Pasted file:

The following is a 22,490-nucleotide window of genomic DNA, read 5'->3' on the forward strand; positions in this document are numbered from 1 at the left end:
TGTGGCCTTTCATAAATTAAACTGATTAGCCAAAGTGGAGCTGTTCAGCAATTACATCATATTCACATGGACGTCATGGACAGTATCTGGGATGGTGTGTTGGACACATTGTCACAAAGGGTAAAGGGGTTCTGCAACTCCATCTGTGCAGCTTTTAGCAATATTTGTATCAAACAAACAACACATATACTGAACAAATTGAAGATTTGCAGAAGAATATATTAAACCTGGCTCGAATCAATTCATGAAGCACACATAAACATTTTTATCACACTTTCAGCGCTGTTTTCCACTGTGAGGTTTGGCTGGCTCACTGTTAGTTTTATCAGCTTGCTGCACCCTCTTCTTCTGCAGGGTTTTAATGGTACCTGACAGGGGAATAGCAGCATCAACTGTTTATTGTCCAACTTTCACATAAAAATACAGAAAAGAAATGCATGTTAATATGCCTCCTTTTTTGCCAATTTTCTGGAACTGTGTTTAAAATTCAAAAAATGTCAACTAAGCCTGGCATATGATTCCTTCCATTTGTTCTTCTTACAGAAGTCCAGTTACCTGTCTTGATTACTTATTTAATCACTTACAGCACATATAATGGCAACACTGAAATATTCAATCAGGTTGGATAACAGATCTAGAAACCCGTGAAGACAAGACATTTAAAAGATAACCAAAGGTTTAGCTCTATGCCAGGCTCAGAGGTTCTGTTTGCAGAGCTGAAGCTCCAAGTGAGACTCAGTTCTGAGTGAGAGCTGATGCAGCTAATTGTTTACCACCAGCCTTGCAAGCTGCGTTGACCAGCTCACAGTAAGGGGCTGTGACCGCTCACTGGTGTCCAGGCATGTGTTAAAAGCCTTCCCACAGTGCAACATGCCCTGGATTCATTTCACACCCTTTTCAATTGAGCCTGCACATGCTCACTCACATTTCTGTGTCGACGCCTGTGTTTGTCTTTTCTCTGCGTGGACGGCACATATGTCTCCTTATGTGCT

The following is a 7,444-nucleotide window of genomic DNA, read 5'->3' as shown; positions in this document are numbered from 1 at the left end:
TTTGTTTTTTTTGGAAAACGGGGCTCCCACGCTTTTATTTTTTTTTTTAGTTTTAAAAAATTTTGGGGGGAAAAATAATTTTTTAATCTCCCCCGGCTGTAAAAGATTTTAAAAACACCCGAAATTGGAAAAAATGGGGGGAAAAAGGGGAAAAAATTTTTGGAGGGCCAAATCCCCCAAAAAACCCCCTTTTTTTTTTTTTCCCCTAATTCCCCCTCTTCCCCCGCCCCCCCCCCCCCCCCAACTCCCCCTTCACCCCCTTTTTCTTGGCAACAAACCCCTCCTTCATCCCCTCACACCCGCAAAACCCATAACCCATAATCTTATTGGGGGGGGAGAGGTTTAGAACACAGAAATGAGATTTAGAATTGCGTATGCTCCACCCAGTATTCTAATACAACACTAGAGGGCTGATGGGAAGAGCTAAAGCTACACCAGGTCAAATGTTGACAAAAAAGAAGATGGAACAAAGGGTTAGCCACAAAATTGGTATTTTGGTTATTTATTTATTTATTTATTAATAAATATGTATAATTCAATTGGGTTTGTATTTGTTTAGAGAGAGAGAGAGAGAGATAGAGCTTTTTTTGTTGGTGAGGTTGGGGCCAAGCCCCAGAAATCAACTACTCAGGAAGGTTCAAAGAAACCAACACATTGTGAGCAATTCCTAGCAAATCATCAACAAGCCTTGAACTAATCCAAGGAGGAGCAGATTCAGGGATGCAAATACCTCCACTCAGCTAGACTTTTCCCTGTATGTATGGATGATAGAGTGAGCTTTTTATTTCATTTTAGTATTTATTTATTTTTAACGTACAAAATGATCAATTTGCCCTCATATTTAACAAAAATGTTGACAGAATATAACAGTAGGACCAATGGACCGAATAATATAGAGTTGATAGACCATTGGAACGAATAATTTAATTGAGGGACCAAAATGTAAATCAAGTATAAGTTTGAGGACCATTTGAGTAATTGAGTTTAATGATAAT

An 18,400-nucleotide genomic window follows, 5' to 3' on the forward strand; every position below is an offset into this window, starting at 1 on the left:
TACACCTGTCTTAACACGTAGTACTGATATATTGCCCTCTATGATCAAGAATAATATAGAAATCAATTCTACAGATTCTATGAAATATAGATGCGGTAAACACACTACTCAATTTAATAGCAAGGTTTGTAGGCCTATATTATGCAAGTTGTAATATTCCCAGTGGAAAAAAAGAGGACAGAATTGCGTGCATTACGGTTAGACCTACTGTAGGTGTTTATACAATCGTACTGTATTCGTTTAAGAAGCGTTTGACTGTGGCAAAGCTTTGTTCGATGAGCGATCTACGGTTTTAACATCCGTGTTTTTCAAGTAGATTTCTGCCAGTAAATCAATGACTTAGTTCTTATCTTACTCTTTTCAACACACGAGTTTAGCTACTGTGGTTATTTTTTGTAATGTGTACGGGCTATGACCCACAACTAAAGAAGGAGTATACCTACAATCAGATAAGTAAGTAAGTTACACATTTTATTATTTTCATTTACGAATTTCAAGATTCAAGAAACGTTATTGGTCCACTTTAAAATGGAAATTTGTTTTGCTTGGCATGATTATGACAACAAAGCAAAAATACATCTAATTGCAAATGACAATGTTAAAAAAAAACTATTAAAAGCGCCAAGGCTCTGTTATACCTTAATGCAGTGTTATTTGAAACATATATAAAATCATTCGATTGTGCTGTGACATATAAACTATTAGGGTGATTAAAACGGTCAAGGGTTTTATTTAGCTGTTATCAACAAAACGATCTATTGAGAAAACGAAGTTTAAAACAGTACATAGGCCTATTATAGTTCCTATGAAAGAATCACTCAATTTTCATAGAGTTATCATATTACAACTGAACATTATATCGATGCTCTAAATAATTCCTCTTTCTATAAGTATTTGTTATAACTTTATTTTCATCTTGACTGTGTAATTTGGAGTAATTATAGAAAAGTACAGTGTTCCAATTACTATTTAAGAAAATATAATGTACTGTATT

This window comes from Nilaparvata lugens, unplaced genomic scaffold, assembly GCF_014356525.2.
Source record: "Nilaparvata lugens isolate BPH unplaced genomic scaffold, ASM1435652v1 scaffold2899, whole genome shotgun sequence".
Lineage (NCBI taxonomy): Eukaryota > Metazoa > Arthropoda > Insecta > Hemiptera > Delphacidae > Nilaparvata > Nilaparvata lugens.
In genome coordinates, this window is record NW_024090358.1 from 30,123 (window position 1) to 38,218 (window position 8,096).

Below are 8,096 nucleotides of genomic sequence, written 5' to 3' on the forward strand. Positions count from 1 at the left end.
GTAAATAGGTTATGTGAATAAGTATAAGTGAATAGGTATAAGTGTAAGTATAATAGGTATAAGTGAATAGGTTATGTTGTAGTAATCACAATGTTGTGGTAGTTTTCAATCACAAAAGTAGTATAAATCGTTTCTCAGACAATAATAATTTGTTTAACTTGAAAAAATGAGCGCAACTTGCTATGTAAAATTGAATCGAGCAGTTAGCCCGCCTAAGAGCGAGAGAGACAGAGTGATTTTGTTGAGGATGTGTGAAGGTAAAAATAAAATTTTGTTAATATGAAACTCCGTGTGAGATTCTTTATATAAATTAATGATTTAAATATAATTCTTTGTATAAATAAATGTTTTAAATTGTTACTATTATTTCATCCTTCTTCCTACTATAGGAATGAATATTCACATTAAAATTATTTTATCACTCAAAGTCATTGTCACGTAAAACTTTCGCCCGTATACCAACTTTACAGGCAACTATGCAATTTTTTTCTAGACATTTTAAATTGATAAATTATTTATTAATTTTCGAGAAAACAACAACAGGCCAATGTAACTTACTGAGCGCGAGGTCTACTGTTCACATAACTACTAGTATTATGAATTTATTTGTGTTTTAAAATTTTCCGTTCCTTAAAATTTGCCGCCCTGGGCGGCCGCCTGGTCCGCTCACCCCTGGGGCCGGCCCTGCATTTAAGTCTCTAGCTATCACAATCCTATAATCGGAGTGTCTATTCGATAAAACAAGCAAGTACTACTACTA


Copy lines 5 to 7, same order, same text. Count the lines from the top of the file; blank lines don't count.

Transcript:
An 18,400-nucleotide genomic window follows, 5' to 3' on the forward strand; every position below is an offset into this window, starting at 1 on the left:
TACACCTGTCTTAACACGTAGTACTGATATATTGCCCTCTATGATCAAGAATAATATAGAAATCAATTCTACAGATTCTATGAAATATAGATGCGGTAAACACACTACTCAATTTAATAGCAAGGTTTGTAGGCCTATATTATGCAAGTTGTAATATTCCCAGTGGAAAAAAAGAGGACAGAATTGCGTGCATTACGGTTAGACCTACTGTAGGTGTTTATACAATCGTACTGTATTCGTTTAAGAAGCGTTTGACTGTGGCAAAGCTTTGTTCGATGAGCGATCTACGGTTTTAACATCCGTGTTTTTCAAGTAGATTTCTGCCAGTAAATCAATGACTTAGTTCTTATCTTACTCTTTTCAACACACGAGTTTAGCTACTGTGGTTATTTTTTGTAATGTGTACGGGCTATGACCCACAACTAAAGAAGGAGTATACCTACAATCAGATAAGTAAGTAAGTTACACATTTTATTATTTTCATTTACGAATTTCAAGATTCAAGAAACGTTATTGGTCCACTTTAAAATGGAAATTTGTTTTGCTTGGCATGATTATGACAACAAAGCAAAAATACATCTAATTGCAAATGACAATGTTAAAAAAAAACTATTAAAAGCGCCAAGGCTCTGTTATACCTTAATGCAGTGTTATTTGAAACATATATAAAATCATTCGATTGTGCTGTGACATATAAACTATTAGGGTGATTAAAACGGTCAAGGGTTTTATTTAGCTGTTATCAACAAAACGATCTATTGAGAAAACGAAGTTTAAAACAGTACATAGGCCTATTATAGTTCCTATGAAAGAATCACTCAATTTTCATAGAGTTATCATATTACAACTGAACATTATATCGATGCTCTAAATAATTCCTCTTTCTATAAGTATTTGTTATAACTTTATTTTCATCTTGACTGTGTAATTTGGAGTAATTATAGAAAAGTACAGTGTTCCAATTACTATTTAAGAAAATATAATGTACTGTATT

This window comes from Nilaparvata lugens, unplaced genomic scaffold, assembly GCF_014356525.2.